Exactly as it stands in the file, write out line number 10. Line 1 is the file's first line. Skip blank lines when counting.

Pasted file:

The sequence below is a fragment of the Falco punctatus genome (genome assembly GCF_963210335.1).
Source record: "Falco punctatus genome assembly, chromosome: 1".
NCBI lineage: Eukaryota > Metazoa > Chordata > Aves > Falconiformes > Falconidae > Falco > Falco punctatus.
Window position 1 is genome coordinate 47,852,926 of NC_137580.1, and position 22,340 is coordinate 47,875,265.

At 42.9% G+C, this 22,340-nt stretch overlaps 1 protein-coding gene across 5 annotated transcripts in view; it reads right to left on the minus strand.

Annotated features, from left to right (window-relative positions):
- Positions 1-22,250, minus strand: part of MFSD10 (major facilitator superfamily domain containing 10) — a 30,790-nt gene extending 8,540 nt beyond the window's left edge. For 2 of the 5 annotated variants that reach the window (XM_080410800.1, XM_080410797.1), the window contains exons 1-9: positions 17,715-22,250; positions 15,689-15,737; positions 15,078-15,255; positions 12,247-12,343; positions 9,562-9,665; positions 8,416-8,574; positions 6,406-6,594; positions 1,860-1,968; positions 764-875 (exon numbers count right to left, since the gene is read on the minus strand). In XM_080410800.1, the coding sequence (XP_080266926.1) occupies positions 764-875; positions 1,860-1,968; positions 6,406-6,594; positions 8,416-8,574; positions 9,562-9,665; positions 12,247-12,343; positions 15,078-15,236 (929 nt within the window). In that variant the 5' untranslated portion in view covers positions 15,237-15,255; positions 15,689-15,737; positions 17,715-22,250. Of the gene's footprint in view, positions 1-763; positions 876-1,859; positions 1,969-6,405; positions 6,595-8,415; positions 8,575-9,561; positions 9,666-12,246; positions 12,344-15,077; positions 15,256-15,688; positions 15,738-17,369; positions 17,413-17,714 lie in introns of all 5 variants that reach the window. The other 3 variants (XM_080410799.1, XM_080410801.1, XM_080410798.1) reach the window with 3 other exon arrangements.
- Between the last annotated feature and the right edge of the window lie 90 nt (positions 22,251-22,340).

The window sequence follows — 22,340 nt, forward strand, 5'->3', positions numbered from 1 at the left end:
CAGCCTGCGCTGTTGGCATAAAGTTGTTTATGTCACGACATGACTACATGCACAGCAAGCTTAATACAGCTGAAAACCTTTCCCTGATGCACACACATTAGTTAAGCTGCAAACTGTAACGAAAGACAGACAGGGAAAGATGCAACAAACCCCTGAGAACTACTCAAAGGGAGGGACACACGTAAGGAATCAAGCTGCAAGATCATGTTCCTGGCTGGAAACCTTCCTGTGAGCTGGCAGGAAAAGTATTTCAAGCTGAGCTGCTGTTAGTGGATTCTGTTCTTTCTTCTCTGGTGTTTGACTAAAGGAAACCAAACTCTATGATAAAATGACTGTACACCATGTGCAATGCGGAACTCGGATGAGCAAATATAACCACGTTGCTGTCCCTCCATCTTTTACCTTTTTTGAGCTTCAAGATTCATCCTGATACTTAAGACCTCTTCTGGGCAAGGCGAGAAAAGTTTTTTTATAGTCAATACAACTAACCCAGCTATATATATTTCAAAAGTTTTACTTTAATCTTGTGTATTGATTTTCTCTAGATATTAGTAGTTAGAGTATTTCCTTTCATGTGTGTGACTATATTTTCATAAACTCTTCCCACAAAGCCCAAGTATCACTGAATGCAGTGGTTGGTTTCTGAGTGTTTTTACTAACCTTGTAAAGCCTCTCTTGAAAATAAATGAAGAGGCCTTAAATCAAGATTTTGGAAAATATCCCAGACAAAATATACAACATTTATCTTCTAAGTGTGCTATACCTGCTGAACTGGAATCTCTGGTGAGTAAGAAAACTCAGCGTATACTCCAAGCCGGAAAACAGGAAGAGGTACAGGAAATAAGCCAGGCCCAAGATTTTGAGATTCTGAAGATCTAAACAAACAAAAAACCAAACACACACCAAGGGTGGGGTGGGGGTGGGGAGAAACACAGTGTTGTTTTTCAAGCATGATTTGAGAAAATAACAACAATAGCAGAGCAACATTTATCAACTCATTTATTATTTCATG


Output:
CAGCCTGCGCTGTTGGCATAAAGTTGTTTATGTCACGACATGACTACATGCACAGCAAGCTTAATACAGCTGAAAACCTTTCCCTGATGCACACACATTAGTTAAGCTGCAAACTGTAACGAAAGACAGACAGGGAAAGATGCAACAAACCCCTGAGAACTACTCAAAGGGAGGGACACACGTAAGGAATCAAGCTGCAAGATCATGTTCCTGGCTGGAAACCTTCCTGTGAGCTGGCAGGAAAAGTATTTCAAGCTGAGCTGCTGTTAGTGGATTCTGTTCTTTCTTCTCTGGTGTTTGACTAAAGGAAACCAAACTCTATGATAAAATGACTGTACACCATGTGCAATGCGGAACTCGGATGAGCAAATATAACCACGTTGCTGTCCCTCCATCTTTTACCTTTTTTGAGCTTCAAGATTCATCCTGATACTTAAGACCTCTTCTGGGCAAGGCGAGAAAAGTTTTTTTATAGTCAATACAACTAACCCAGCTATATATATTTCAAAAGTTTTACTTTAATCTTGTGTATTGATTTTCTCTAGATATTAGTAGTTAGAGTATTTCCTTTCATGTGTGTGACTATATTTTCATAAACTCTTCCCACAAAGCCCAAGTATCACTGAATGCAGTGGTTGGTTTCTGAGTGTTTTTACTAACCTTGTAAAGCCTCTCTTGAAAATAAATGAAGAGGCCTTAAATCAAGATTTTGGAAAATATCCCAGACAAAATATACAACATTTATCTTCTAAGTGTGCTATACCTGCTGAACTGGAATCTCTGGTGAGTAAGAAAACTCAGCGTATACTCCAAGCCGGAAAACAGGAAGAGGTACAGGAAATAAGCCAGGCCCAAGATTTTGAGATTCTGAAGATCTAAACAAACAAAAAACCAAACACACACCAAGGGTGGGGTGGGGGTGGGGAGAAACACAGTGTTGTTTTTCAAGCATGATTTGAGAAAATAACAACAATAGCAGAGCAACATTTATCAACTCATTTATTATTTCATG